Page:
What Does “Good Standing” Mean? 

What Does “Good Standing” Mean? 

Do you know?  With respect to community associations, the term appears twice in the Virginia Condominium Act (Section 55.1-1939, pertaining to unit owner rights, and Section 55.1-1945, pertaining to inspection and copying of association books and records) and twice similarly in the Virginia Property Owners’ Association Act (Section 55.1-1807, pertaining to lot owner rights, and 55.1-1815, pertaining to inspection and copying of association books and records).

Surprisingly, however, the term isn’t defined in any of the statutory sections cited above, nor in the definitions section of either Act.  Nor is the term defined in any manner relevant to community associations anywhere else in the Code of Virginia.

Thus, if your community’s self-appointed watchdog requests (which is usually couched as a demand) to inspect, review and copy your association’s books and records, but the busybody is 30 days in arrears in the payment of his monthly assessment obligation, is he in “good standing” in your association?  If he isn’t, you could deny the request.  But if he is in good standing and you deny the request, stand by for a complaint to the CIC Ombudsman regarding your association’s alleged violation of a law or regulation pertaining to community associations in Virginia.  There are potentially adverse consequences to getting that answer wrong.

So where would you look to determine if “good standing” is defined in your community association?  The most logical place to start would be in your association’s bylaws.  Such bylaws are, after all, the policies, practices and procedures of the corporate (or association) “side” of your community association.  Whether an association member is in “good standing” is an organizational issue.  It has nothing to do with land.  Thus, you would look to your organizational authority (typically, bylaws for condominium associations, or articles of incorporation and bylaws for your homeowners’/property owners’ association.  That’s where the term should be defined.

Many community association bylaws or resolutions define the term.  One of our client’s policy resolutions offers the following rather comprehensive definition:

Good Standing shall be defined to mean that a member is current in the payment of assessments and any other financial obligation to the Association and compliant with all other responsibilities of membership, including, but not limited to maintenance of his or her lot in a condition that does not violate any term or provision of the Declaration or Association rules/standards.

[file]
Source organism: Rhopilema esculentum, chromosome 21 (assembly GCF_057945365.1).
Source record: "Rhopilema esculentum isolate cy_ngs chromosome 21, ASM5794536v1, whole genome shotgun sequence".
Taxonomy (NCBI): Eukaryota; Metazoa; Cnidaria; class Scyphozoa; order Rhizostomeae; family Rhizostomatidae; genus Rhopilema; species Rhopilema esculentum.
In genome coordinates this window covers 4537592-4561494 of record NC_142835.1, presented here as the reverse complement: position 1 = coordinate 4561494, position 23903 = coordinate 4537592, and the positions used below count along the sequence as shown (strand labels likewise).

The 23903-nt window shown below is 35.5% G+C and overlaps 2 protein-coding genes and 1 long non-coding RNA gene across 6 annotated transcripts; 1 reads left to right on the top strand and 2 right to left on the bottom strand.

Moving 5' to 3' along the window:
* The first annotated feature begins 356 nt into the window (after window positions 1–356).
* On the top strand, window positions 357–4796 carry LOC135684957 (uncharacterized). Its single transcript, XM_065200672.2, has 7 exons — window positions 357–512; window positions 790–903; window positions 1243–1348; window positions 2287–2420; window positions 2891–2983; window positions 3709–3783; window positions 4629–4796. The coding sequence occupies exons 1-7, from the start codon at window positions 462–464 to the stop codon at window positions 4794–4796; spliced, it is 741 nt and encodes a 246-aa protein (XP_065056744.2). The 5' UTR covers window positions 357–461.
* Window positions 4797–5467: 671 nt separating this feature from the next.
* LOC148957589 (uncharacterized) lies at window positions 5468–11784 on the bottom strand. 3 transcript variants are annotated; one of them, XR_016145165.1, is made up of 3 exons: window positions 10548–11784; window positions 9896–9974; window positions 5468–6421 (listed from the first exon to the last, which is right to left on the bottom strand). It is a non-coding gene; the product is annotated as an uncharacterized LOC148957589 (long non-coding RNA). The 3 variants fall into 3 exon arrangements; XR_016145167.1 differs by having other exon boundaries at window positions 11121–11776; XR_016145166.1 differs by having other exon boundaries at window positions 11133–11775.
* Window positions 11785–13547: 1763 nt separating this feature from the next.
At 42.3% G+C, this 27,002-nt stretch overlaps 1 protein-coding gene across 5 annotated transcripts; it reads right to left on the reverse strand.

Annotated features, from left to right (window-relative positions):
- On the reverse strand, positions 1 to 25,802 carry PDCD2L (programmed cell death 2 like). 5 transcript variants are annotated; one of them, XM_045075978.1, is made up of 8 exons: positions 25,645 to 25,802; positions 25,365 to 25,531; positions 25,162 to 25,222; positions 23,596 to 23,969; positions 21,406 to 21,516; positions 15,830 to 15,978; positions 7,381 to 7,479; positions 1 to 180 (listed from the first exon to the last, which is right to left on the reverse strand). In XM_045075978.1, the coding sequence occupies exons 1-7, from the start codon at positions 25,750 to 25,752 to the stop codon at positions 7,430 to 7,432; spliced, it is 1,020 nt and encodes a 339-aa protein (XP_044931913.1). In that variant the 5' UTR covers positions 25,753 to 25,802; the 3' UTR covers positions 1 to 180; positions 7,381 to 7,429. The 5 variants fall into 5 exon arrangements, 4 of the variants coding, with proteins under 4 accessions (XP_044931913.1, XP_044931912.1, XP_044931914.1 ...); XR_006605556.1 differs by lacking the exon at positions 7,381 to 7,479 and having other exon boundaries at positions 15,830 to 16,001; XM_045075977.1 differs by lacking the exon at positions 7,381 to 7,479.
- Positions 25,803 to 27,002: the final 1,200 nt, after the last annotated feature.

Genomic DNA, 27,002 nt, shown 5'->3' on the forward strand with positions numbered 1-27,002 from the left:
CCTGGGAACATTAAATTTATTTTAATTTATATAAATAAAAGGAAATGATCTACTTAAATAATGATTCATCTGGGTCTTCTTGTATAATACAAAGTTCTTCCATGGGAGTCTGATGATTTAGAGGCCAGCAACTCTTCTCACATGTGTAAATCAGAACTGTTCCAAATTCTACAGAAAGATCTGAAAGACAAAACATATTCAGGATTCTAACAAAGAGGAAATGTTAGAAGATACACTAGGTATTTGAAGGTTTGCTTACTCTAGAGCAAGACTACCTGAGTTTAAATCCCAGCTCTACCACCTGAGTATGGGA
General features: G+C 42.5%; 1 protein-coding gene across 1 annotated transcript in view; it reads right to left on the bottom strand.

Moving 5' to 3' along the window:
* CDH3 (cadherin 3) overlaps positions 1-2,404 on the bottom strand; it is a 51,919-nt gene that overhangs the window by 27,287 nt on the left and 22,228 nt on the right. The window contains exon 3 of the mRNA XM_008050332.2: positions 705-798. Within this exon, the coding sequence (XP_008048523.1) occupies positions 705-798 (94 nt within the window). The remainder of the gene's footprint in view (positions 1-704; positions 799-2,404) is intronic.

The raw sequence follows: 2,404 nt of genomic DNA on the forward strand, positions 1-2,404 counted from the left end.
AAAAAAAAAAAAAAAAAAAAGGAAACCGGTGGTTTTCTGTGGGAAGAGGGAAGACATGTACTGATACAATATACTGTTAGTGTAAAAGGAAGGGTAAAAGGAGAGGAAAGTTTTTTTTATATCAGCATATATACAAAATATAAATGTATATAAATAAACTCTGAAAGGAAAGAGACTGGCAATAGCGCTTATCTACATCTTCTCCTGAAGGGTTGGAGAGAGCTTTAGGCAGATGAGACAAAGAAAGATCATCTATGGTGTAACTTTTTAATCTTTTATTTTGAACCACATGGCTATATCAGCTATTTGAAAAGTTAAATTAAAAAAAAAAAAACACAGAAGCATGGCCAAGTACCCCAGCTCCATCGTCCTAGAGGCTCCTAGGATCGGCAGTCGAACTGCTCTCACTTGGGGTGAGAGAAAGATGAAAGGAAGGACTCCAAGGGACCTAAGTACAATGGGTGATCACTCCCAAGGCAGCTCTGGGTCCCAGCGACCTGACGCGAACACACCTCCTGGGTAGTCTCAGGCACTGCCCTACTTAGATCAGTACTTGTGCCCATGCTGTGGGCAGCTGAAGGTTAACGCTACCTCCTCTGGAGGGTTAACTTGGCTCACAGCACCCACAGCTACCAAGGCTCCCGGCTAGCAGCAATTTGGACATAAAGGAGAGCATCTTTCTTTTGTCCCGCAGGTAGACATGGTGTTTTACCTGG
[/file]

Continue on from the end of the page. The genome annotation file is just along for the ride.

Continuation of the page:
But a surprising number of association bylaws don’t define the term, even though “good standing” may appear therein (e.g., the right to vote in association elections or other business may be suspended if the member isn’t in “good standing”).   Again, this is a situation where you don’t want to take a legally perilous position by denying an important right attendant to membership.  Making up on the fly some arbitrary, ad hoc definition of “good standing” to deny that member’s voting franchise would be an imprudent course of action on the part of your board.

If “good standing” isn’t defined for your association in those organizational documents, you would then look to your condominium declaration or (for an HOA) your declaration of covenants, conditions and restrictions.  The term isn’t likely to be defined in a condominium or HOA declaration, because declarations for both condominiums and homeowners’ associations pertain to the land (easements, covenants, use restrictions, etc.).  Realize, however, that common interest communities are still — historically speaking — somewhat recent in origin.  From the 1960’s through the 1980’s, there wasn’t a great deal of empirical experience to guide developers’ attorneys in the drafting of their association documents.  They were, in effect, inventing the wheel.  You may therefore find the term defined someplace where, logically speaking, it shouldn’t be.

But if at this point you still can’t find a definition within your association’s documents for “good standing,” you’ll then have to cull through your association’s resolutions that your various boards of directors have adopted over the years.  Depending upon the age of your association, the administrative zeal with which your past boards of directors approached their duties, and the efficiency and accuracy of your filing system, that could be either a simple task or as daunting as the search for the Holy Grail.

Let’s assume that your search has been fruitless.  What to do?  We suggest that at the next annual meeting of the Association, that one of the items on the agenda be an amendment to your bylaws which establishes a definition for “good standing” within your association.  That’s where the term should be defined, so if your association intends to fix the problem of a lack of definitional authority, put it where it is supposed to be — in the article in your bylaws pertaining to association membership, specifically the section pertaining to voting or voting eligibility.

When your association has approved that amendment, the concept of good standing will no longer be a matter of “liquor and guessing” within your organization.  Your board will then be able to authoritatively and confidently make “good standing” determinations relative to members’ rights and their exercise thereof.

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